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July 31, 2014

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Senate clears ‘fiscal cliff’ measure; now it’s up to House

Though it’s not everything Democrats wanted, senators pass bill; waiting game continues as House set to reconvene at noon Tuesday

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J. Scott Applewhite / AP

Speaker of the House John Boehner, R-Ohio, walks to a closed-door GOP caucus as Congress meets to negotiate a legislative path to avoid the so-called “fiscal cliff” of automatic tax increases and deep spending cuts that could kick in Jan. 1., at the Capitol in Washington, Sunday, Dec. 30, 2012.

Updated Tuesday, Jan. 1, 2013 | midnight

Fiscal Cliff

House Majority Leader Eric Cantor of Va., right, leaves a Republican caucus meeting on Capitol Hill in Washington, Tuesday, Jan. 1, 2013. Cantor, the No. 2 Republican in the House leadership says he opposes a Senate-passed measure to avert the so-called fiscal cliff. Launch slideshow »

The fiscal cliff deadline was missed. But within just a few hours, the Senate overwhelmingly passed a bipartisan, compromise plan to avert the adverse economic impact of rising taxes and across-the-board government tax cuts scheduled for Jan. 1.

The Senate voted 89-8 to avert the so-called “fiscal cliff” just after 2 a.m. Tuesday morning, Washington, D.C., time, after more than 24 hours of negotiations over an emerging deal that will extend income tax rates at the reduced, Bush-era levels up to $400,000, permanently.

It is now up to the House of Representatives to finish the job before the clock runs out on the current Congress at 11:59:59 a.m. on Jan. 3.

“I’m disappointed that we weren’t able to make the grand bargain, but we tried,” Senate Majority Leader Harry Reid said Tuesday morning, just before calling senators back to the chamber to vote. “But these are real cuts, they’re in this bill.”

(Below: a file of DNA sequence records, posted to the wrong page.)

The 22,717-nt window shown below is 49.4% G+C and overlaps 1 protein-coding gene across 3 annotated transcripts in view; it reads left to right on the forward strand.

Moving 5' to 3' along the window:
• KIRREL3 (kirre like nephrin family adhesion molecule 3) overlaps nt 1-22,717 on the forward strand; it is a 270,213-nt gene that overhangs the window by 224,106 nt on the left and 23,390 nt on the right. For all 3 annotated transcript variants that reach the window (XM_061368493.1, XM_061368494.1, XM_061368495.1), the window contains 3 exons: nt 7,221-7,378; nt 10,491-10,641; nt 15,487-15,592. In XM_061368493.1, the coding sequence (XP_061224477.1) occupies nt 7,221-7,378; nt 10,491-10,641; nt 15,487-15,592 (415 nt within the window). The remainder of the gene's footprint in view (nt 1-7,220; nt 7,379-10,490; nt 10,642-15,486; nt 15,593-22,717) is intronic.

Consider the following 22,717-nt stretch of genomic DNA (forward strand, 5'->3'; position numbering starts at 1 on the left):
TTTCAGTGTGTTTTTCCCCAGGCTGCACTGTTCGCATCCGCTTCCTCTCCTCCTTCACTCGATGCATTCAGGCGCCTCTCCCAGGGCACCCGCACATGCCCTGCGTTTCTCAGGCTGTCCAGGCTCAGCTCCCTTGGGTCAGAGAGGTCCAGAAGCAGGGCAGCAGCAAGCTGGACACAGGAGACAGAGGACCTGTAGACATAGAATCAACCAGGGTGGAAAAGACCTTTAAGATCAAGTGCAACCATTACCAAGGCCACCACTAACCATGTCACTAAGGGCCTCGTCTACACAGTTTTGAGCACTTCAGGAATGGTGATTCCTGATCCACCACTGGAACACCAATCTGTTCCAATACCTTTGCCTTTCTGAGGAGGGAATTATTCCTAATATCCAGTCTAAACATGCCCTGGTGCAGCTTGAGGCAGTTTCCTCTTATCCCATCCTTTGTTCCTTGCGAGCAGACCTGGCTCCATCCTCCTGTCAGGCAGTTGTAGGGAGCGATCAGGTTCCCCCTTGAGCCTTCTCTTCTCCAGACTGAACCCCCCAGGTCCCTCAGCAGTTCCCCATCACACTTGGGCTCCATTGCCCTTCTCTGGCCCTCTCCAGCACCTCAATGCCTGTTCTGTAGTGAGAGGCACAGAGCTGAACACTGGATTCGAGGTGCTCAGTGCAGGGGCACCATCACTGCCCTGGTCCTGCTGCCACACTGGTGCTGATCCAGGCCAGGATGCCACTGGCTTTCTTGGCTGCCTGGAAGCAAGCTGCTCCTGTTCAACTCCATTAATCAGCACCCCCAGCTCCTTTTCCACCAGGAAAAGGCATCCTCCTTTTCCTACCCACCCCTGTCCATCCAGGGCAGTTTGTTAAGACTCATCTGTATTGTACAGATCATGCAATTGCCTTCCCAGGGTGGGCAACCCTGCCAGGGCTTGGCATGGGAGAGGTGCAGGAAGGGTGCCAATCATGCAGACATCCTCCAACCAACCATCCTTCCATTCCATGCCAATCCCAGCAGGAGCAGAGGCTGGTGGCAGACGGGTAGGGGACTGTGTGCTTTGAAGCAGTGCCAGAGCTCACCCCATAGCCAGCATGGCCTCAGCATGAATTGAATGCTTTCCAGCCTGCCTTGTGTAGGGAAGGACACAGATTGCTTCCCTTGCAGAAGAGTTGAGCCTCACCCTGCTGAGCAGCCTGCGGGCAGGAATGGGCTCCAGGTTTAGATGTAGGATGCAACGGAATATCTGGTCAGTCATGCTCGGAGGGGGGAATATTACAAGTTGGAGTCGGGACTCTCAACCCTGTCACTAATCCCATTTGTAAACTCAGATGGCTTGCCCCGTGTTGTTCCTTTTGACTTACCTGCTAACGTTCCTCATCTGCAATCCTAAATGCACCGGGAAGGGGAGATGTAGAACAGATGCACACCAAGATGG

Senate Minority Leader Mitch McConnell and Vice President Joe Biden struck a deal between Sunday and Monday to extend Bush-era tax cut rates on income levels up to $400,000, and allow income taxes above that threshold to rise from 35 percent to 39.6 percent on 2013 tax returns. It also extends unemployment benefits, the sales tax deduction, the mortgage debt relief deduction and energy tax credits through 2013, and pegs the maximum amount of inheritances that can be waived under the estate tax to inflation.

The deal is more than many Democrats wanted to swallow, especially the provisions concerning the estate tax and income taxes. Currently, the first $5 million of estates are waived from taxation; that number would have fallen to $1 million without the provision in the deal.

Democrats also believed that coming off a successful election, they had a mandate to extend current income tax rates no further than $250,000, a threshold they argued would include 98 percent of wage earners in America.

Throughout the day, various Democrats voiced their complaints with the proposal.

“No deal is better than a bad deal, and this looks like a very bad deal,” Iowa Democratic Sen. Tom Harkin said Monday morning, arguing that the emerging deal would forever, and mistakenly, define the “middle class” as people earning up to $400,000.